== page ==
‘Okay gang, let’s wrap this up’

Journalism adviser to retire after 25 years at Convent


Grace Krumplitsch

Scholastic Journalism & Media Director Tracy Sena sits by stacks of The Broadview as she cleans out the Publications Lab before retiring. Sena has advised The Broadview for more than two decades and has overseen newspapers for both high school divisions, Convent Elementary and the yearbooks.

Gazing at the flurry of high schoolers frantic to meet the imminent print deadlines in the Publications Lab, Tracy Sena removed her mask to take a sip of coffee, and smiled. It was the first deadline week in 15 months during which she could collaborate in the same room as her staff.

It would also be her last. 

The Scholastic Journalism & Media Director recently announced her upcoming retirement at the end of the academic year — completing her 39th year as an educator and 25th year as the journalism adviser at Convent & Stuart Hall. 

“Students have always wanted to tell stories and they truly want their voices heard,” Sena said. “The biggest change has been taking it up a level. The first Broadview editions were good, but when we started going to conventions, our students saw that the paper really wasn’t that great, but they were just as smart as the staffs with top publications.”

Sena began her journalism career as the editor-in-chief of her elementary school paper in fifth grade. She continued on to become the first underclassman on her high school newspaper staff, sparking her future passion for scholastic journalism. 

“By the time you are in high school, students already have strong ideals and that’s really the last time a teacher can help shape that,” Sena said. “We make better citizens through student journalism, and so having a robust program in high school is important.”

Joining the Convent & Stuart Hall faculty in 1996, Sena ran the Convent High School computer lab and established The Broadview along with two other faculty members.

“Ms. Sena and I are ‘starting at Convent twins,’ and when she and I first joined the school years ago, there was no newspaper,” Head of School Rachel Simpson said. “But she launched this program and has really turned it into something that is nationally recognized and world class.”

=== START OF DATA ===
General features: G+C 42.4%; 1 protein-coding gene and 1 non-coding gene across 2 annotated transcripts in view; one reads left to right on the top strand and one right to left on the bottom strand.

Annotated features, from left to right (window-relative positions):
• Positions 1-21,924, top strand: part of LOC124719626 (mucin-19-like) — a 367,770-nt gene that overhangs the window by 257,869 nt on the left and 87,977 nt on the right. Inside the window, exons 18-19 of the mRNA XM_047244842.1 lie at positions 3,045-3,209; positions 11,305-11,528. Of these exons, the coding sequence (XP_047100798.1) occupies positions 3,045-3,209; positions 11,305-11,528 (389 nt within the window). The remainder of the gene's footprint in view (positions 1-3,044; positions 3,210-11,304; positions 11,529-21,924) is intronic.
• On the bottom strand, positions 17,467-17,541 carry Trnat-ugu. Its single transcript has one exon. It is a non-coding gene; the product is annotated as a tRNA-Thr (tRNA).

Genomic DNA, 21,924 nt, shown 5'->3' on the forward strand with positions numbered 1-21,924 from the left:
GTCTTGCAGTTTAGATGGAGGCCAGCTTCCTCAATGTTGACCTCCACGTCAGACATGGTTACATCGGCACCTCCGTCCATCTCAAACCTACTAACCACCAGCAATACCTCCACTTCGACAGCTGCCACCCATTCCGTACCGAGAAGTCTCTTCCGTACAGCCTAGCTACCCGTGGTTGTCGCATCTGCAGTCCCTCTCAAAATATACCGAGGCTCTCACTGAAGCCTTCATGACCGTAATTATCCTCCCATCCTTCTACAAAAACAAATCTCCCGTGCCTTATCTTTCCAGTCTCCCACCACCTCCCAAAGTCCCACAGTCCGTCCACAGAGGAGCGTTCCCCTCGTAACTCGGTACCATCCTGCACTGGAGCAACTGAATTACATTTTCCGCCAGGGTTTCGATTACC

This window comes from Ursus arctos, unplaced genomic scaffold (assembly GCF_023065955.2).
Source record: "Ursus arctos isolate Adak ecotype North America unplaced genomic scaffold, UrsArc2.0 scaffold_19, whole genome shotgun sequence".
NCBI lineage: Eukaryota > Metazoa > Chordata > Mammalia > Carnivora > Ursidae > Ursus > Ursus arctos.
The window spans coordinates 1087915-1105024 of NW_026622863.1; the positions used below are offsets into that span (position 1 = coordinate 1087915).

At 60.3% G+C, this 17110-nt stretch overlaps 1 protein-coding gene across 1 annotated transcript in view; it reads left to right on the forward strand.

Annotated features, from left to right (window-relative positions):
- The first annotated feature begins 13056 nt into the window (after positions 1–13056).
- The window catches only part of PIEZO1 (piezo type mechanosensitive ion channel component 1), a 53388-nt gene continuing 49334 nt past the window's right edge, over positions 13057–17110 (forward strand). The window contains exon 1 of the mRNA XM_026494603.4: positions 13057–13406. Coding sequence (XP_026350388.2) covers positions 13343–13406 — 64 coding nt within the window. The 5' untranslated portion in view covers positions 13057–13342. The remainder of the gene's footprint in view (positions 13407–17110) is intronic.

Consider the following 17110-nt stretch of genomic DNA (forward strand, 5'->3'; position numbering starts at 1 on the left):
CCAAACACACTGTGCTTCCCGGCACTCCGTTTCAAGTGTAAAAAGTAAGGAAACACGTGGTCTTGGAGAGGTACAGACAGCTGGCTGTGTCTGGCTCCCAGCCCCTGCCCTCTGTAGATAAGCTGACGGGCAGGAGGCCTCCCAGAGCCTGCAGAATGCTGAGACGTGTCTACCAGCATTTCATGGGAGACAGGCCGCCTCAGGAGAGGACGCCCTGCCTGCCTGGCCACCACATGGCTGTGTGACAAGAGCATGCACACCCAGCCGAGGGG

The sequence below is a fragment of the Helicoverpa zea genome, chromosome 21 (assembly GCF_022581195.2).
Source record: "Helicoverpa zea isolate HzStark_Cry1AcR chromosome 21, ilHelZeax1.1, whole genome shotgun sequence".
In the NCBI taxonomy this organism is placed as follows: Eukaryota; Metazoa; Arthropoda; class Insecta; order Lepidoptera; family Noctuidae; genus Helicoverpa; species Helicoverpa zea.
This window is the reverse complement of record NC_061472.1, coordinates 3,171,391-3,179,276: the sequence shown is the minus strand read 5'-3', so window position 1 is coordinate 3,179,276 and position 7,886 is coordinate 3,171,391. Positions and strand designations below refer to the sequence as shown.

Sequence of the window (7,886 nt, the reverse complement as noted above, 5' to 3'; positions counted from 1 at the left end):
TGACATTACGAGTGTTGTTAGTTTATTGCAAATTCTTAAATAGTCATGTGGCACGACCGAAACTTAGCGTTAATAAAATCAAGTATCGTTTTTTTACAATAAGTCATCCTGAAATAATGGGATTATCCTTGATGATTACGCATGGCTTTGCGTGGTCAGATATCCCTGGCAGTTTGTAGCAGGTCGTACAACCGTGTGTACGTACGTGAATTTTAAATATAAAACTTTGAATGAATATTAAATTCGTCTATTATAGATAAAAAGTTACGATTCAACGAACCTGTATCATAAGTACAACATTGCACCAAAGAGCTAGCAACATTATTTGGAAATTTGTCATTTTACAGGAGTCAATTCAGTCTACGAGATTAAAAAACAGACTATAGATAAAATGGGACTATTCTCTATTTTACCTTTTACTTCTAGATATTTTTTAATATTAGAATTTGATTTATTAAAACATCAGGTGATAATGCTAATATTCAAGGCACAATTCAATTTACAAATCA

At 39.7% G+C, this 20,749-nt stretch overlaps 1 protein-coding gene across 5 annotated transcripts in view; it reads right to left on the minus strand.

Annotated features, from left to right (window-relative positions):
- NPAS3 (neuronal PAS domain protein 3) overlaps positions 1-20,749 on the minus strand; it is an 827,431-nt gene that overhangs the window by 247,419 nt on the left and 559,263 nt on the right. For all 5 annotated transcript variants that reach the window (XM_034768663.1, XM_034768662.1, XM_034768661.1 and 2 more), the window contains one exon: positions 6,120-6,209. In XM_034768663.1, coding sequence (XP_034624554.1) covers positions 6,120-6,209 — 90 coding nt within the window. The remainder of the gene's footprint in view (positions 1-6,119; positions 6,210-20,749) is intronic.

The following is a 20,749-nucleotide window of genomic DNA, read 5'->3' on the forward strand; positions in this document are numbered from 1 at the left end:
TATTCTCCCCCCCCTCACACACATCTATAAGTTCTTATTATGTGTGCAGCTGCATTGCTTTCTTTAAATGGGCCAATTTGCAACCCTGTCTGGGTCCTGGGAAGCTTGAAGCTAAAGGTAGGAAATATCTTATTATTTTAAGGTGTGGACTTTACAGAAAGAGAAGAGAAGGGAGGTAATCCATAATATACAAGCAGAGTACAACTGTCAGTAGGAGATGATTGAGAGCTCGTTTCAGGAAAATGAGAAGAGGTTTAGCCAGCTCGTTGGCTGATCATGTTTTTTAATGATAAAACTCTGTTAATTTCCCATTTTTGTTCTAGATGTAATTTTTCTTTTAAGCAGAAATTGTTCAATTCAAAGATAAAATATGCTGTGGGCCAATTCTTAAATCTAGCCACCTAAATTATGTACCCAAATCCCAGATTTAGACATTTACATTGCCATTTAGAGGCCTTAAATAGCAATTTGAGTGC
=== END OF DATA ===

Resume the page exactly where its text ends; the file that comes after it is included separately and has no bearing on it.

Sena expanded the program by coding a website from scratch to publish stories in the late ’90s, making The Broadview one of the first high school newspapers to go digital.  She turned to experienced advisers around the country at national journalism conferences for more resources. 

“We started going to conventions in April of 1997 and our eyes were opened for what high school journalism could be because we were stuck in our own little bubble,” Sena said.

In an effort to grow the paper’s coverage and access, Sena took students across the country to be at the forefront of covering major political events, presidential and congressional inaugurations. 

“Ms. Sena took a group of us to Nancy Pelosi’s inauguration as the first female Speaker of the House,” Ina Herlihy (’10) said. “Back in San Francisco, I went to all the stump speeches and interviewed the presidential candidates my freshman year through the beginning of my junior year.” 

With increased visibility as the program got underway, Sena entered her student’s work in various competitions. Under Sena’s mentorship, Herlihy became the 2010 Journalism Education Association High School Journalist of the Year in her senior year — one of Sena’s most emblematic career milestones. 

“Ina’s High School Journalist award symbolizes the aspiration I have for all my students — that you find a passion and you go with it,” Sena said. “The awards are a pat on the back for a job well done, but what really matters is that students did work that got people thinking on another level.”